Characters are everywhere – at work, on the subway in the pharmacy – but it is always interesting to see them rendered in non-fiction, what details are developed, what action highlighted. In Natalie McLennan’s auto-biography, The Price: My Rise and Fall of Natalia as New York’s #1 Escort, the details she offers are all the better because they are matter-of-fact: As the weeks went on, days and nights got more and more frenetic. I’d fly to Florida for a four-day appointment, come back and immediately do a ten-hour appointment, followed by another two-hour job. I’d then sleep five hours and start all over again. I spent about $100 per day on cabs. There’s nothing sexy about arriving to an appointment smelling like the Canal Street Subway station. Oh, and those fuck-me shows are definitely not made for walking. My body was all lean muscle from copious sex and lack of food. (60-1)

For my latest work, Mina, set on a distant undiscovered planet, I am looking out for tales from the edge, where creatures beyond our imagination roam. Nathaniel Philbrick offers his well-researched version of the white whale attacking the ship in In the Heart of the Sea: The Tragedy of the Whaleship Essex.The whale began snapping its jaws and thrashing the water with its tail, as if distracted with rage and fury. With its huge scarred head halfway out of the water and its tail beating the ocean into a white-water wake more than forty feet across, the whale struck the ship just beneath the port bow. No longer going backward, the Essex was now going down. (82-3)

The Ten Directors You Should Know (and Watch)

A limited number of filmmakers have garnered world-wide acclaim through a definitive style and understanding of the medium. These range from the American Giants (such as John Ford, Stanley Kubrick & Martin Scorsese) and Independents (Paul Thomas Anderson, Terence Malick & Spike Jonze) to International Visionaries (Francois Truffaut, Ingmar Bergman, Michelangelo Antonioni & Andrei Tarkovsky).

The following is a list of directors whose work has been equally vital and vivid and yet often overlooked. In other words, these are the filmmakers who you might not know but should:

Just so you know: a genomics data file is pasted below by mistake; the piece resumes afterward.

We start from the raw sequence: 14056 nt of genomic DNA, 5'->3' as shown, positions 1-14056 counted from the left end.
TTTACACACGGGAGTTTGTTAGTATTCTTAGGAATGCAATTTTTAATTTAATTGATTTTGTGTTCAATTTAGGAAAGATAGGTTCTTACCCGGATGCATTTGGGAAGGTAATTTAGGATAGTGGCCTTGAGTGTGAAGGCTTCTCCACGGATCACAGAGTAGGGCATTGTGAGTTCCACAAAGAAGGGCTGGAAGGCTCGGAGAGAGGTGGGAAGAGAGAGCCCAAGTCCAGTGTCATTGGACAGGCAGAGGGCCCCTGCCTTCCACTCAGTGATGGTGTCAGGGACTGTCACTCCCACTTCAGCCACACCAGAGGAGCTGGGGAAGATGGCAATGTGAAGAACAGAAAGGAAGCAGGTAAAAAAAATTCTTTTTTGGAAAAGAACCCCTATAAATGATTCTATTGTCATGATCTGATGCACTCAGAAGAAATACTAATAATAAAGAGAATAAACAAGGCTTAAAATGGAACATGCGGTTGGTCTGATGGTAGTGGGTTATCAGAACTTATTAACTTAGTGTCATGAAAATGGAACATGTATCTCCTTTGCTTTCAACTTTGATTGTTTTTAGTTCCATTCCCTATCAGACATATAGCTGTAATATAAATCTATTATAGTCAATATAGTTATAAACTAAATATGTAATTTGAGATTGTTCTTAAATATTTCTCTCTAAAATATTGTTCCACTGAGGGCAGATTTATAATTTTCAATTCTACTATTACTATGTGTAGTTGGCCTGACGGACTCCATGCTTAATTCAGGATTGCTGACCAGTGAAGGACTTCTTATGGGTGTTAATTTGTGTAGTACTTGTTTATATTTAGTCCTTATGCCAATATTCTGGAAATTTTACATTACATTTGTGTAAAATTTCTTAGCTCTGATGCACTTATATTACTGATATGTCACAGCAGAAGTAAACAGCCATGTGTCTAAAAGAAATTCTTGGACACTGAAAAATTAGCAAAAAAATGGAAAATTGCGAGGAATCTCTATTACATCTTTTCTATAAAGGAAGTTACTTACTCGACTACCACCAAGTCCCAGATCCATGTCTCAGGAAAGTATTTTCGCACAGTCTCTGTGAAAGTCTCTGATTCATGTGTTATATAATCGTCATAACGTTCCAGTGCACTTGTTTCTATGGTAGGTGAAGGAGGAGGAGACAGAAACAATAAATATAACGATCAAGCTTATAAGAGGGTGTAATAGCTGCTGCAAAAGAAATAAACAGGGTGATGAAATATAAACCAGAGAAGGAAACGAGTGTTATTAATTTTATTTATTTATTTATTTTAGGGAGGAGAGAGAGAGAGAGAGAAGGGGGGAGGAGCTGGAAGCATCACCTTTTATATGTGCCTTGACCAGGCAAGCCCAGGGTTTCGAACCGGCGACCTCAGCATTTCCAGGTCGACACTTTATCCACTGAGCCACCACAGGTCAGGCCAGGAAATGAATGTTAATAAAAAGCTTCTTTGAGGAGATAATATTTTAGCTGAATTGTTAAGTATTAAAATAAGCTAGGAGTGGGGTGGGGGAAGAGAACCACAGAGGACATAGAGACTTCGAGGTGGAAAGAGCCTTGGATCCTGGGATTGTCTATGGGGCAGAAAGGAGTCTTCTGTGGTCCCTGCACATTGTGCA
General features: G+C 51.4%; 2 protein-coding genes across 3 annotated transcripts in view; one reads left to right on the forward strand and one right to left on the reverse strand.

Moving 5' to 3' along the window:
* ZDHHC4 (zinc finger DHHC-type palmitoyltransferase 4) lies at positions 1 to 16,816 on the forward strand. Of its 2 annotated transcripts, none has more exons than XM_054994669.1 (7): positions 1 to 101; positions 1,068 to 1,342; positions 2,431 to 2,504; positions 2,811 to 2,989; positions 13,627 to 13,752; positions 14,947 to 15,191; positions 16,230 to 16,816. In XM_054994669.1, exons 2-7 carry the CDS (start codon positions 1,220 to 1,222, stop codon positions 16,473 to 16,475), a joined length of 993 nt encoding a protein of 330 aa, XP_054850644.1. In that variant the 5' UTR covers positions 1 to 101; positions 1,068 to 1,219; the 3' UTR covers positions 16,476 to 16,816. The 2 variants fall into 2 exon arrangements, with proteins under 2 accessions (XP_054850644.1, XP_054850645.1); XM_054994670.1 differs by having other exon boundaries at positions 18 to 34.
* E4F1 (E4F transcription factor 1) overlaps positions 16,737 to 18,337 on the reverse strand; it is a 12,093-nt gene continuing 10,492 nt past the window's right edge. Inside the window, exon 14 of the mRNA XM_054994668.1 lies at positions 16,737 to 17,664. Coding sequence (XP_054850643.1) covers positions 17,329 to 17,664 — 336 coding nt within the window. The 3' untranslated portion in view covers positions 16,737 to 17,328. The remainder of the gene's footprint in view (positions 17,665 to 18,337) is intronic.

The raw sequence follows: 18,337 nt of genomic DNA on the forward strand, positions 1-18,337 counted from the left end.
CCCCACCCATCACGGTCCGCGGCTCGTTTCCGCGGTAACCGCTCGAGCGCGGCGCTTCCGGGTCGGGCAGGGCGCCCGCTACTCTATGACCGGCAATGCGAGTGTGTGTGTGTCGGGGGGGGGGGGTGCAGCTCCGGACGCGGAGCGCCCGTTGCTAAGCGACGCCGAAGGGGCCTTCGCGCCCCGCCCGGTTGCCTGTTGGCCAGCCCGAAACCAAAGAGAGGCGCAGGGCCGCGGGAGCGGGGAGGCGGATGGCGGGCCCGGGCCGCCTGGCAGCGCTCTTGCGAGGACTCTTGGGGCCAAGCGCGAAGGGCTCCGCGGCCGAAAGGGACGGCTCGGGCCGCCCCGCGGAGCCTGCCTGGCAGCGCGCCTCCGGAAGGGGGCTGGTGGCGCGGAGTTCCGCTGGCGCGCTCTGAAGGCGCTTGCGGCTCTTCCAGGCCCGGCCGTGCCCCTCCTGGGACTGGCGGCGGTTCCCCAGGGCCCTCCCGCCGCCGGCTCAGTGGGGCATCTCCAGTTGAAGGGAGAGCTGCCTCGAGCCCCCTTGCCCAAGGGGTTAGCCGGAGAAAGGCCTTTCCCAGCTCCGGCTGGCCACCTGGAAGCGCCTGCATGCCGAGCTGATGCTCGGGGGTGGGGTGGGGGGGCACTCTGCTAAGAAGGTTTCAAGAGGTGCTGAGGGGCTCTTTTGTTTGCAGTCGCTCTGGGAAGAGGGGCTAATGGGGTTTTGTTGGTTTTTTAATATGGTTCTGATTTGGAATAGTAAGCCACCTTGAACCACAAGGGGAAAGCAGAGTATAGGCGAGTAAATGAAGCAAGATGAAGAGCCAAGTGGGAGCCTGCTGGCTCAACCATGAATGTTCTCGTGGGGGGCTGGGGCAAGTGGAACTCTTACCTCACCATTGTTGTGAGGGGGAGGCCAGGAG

Agnes Varda, France

Style: French New Wave, personal, human and direct

Quote: If we opened people up, we’d find landscapes.

Key Films: La Pointe Courte (1955) Cleo from 5 to 7 (1962), The Gleaners and I (2001)

John Boorman, UK/USA

Style: New American, raw and intuitive

Quote: I think they’re all bold films, for better or worse.

Key Films: Deliverance (1972), Excalibur (1981) & Hope and Glory (1987)

Jim Jarmusch, USA

Style: Eclectic, character based & banal dialogue

Quote: I talk kind of slowly. I think slowly. I like slow music. I like slow films.

Key Films: Down by Law (1986), Night on Earth (1991), Dead Man (1995) & Paterson (2016)

Michael Haneke, Austria

Style: Spare and metaphoric

Quote: How much can I not spell out when constructing a film and still not frustrate the audience?

Key Films: The Seventh Continent (1989), White Ribbon (2009) & Amour (2012)

Jafar Panahi, Iran

Style: Quietly defiant, personal and spare

Quote: I have a tendency to make “film time” the same as “real time”.

Key Films: The Mirror (1997), This is not a Film (2011) & Taxi (2015)

Bruce Sweeney, Canada

Style: Lost, uncertain and unresolved

Quote: I have a lot of anxieties and insecurities.

Key Films: Dirty (1998) & Last Wedding (2001)

Jean-Pierre and Luc Dardenne, Belgium

Style: Working class, responsible and realistic

Quote: Film helps you think and reflect. It’s a quiet kind of conversation.

Key Films: The Son (2002), The Child (2005), Two Days, One Night (2015)

Susanne Bier, Denmark

Style: Influenced by Dogme 95, unblinking focus on relationships

Quote: You can’t be ashamed of big emotions if you make movies.

Key Films: Open Hearts (2002), After the Wedding (2007) & In a Better World (2010)

Lynn Ramsay, Scotland

Style: Brooding, personal and challenging

Quote: You’ve got to stick up for what you believe in. If you don’t do that, you’re doing a disservice to the audience.

Key Films: Morvern Caller (2002), We Need to Talk About Kevin (2011) & You Were Never Really Here (2017)

Hirokazu Koreeda, Japan

Style: Meditative focus on family dynamics

Quote: You can no longer interpret the true value or purpose of family based on the antiquated traditional tropes of society.

Key Films: Like Father, Like Son (2013), After the Storm (2016) & Shoplifters (2018)